Secondly. It is considerable that if men will institute Cures of distempers by & according to a method, the method & wayes of removing distempers must necessarily then bee adeqvate to the several grounds or causes of the said distempers. And if wee at any time either wholly decline the method we institute, or do confesse the method itselfe in all its parts to bee insufficient, wee doe by that plainely declare that our vnderstanding of distempers & their causes is no lesse insufficient. But that the Method of healing is sometimes declined, & all its parts plainely declared to be insufficient in some distempers is most manifest by all their writings & practise in the Plague, in spotted & pestilentiall fever, in poysons & venemous bytings of serpents, & in whatsoever manifestly commeth by contagion or Infection in all which distempers as no solid Physitian that I know of dare to Iustify the constant letting of blood, or prescribing of Purges as a course rationall methodicall or Iudicious; so none of them doe thinck alterations which is the 3d part of their methodicall [8 words deleted] helpes to bee <in this case> sufficient. They in all these Classes of disseases being forced only to seeke one sort of Remedy which is specificall & which they by a generall name call Alexipharmaca. The diseases themselves & indeed their Scholia Iudgement or Observations vpon them: The infinite variety of symtomes attending them together with their owne method, & prescriptions for the cure of them, all plainely declaring that though they are not Reall but perniciously mortall distempers, yet they neither arise from or immediatly consist in an excesse or distemper of the 4 first qvalityes nor in a Plethora nor in a Cacochymia but in some other thing, which yet hath received no name from them. Thirdly He that will endeavour to lay true & sure grounds for the reformation or augmentation of the Art of Medicine must likewise not only have a respect to the severall methods & Rules (for the practise of it) among Physitians, but also to their observations or Hystoryes which really & truely are the best & choycest grounds to build a Iudgement vpon in [catchword: Physick]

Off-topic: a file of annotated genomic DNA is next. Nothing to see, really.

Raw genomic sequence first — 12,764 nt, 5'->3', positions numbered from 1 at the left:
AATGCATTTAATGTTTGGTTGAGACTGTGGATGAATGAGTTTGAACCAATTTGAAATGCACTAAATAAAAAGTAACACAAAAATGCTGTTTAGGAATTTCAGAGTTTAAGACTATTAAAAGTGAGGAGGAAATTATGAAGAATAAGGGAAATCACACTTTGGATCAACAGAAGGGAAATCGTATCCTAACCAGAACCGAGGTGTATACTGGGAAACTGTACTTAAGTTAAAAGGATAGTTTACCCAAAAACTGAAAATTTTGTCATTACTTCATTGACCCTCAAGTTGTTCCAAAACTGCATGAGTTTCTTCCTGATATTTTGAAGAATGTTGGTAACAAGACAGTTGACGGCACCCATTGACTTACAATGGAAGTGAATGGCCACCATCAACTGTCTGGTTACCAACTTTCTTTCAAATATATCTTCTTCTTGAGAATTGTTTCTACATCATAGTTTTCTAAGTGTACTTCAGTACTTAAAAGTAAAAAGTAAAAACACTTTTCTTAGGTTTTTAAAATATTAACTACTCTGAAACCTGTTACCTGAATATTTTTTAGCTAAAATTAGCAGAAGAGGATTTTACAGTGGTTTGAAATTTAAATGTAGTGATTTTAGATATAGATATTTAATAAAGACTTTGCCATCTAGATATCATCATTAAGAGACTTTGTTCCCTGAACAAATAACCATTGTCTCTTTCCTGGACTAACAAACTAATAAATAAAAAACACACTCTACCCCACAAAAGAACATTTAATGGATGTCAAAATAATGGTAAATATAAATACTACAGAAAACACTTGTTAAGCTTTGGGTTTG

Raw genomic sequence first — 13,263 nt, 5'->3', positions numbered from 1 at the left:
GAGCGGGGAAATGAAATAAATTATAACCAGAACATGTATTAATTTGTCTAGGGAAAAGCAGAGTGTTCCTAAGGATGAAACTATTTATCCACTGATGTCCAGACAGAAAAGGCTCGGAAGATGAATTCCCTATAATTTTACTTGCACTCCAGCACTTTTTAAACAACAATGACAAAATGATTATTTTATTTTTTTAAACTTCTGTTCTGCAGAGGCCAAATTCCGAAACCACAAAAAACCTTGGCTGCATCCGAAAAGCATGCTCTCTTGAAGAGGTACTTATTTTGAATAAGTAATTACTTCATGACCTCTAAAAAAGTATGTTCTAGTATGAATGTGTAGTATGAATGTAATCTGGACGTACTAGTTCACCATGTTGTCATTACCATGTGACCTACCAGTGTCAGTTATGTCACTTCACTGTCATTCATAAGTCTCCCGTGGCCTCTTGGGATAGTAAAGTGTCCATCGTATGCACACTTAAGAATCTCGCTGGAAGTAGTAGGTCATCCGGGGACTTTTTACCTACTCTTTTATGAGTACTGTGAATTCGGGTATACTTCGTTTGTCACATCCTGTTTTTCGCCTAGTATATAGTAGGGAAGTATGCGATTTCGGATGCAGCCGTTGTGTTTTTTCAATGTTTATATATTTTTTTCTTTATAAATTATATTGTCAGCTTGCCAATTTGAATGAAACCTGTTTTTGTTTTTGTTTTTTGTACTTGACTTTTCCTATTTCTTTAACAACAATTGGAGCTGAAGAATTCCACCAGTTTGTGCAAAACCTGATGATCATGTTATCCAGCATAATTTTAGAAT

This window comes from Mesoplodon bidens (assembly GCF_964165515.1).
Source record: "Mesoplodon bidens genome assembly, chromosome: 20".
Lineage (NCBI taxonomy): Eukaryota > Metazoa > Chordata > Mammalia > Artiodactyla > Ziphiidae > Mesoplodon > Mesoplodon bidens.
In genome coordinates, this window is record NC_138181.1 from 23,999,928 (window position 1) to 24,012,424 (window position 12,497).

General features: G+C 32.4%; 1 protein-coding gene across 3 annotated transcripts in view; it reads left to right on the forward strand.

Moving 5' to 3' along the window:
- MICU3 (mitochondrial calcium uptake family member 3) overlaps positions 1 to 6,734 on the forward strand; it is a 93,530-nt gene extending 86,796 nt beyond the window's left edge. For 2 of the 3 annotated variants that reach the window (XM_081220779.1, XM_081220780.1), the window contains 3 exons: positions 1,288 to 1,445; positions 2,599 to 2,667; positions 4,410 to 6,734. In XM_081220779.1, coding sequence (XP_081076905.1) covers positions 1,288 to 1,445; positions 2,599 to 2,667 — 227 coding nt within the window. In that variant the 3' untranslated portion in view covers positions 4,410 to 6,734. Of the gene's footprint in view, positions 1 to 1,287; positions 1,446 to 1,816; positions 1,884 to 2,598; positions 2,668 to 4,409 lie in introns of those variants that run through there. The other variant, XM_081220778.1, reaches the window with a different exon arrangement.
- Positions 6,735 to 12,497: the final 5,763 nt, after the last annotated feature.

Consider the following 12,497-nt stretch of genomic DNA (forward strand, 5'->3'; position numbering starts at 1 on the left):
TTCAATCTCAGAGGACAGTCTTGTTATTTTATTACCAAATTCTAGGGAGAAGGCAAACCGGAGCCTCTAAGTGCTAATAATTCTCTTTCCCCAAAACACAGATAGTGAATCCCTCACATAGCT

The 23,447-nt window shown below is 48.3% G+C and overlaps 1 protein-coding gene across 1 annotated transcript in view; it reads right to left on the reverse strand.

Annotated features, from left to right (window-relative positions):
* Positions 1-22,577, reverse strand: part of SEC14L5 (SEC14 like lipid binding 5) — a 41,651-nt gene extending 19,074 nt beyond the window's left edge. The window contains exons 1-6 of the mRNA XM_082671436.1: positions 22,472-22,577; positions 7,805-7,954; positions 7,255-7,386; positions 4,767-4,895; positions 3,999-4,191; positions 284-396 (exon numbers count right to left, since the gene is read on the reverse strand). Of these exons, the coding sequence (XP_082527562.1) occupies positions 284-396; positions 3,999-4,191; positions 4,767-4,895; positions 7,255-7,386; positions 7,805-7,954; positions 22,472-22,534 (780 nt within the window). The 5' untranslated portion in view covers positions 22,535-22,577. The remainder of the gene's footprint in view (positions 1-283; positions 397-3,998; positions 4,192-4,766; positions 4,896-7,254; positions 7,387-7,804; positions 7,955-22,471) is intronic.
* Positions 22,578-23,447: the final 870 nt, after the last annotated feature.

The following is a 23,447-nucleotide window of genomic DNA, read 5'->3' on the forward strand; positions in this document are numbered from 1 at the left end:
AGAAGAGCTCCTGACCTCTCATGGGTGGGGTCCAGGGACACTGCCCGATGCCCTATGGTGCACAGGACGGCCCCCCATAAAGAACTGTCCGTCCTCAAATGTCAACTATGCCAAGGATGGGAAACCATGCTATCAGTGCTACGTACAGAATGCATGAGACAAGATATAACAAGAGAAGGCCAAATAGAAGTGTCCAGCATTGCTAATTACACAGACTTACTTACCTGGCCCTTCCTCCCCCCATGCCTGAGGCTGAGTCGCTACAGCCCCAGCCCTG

Physick. In reguard that first among them we finde many things out of the common rule of Practise & therefore the more observable. Secondly We may by these more purely observe the course, way & method of nature. Now among other observations wee shall freqvently finde the mention of such who after all things have beene used that might bee propounded Rationally & Dogmatically & that alltogether in vaine, yet have beene recoverd afterward by some sleight & inconsiderable meanes. Wee shall find also, that many using those helpes that are very familiar & common & such as are judged free of any noxious harmefull or poysonous nature. Yet have fallen freqvently into very direfull & horrid symptomes & into very dangerous & grievous passions. Both such sort of Observations have their dependency vpon the matter vpon one ground & are no more strange in nature then that Eggs should be abhorrent to some, cheese to others, eeles to a 3d A Breast of mutton to a 4th. I know a great Lady at this day of your acqvaintance also, whom Honey of Roses, either outwardly applied or inwardly taken will bring vnto death. No marvell then, if wee sometime finde Syrup of Violets, sometimes a gentle infusion of Roses, sometime sennes, sometime Rhewbarbs, sometimes Aloes, sometimes Zallop, sometimes an alternative potion or decoction only of some pearles produce such sad symptomes in nature as they speake of which neverthelesse must be vpon record as wonders & things exceedingly to be admired by them who;
     1.   Consider the powere of nothing to have any deeper roote then the Crasis or proper temper arising from the mixture of the 4 prime qvalityes, who
     2ly Consider not there is a sense not only in the mouth of the stomack but even in other parts of the body much more subtile, then that we exercise either by Tast or sight or smell. Who.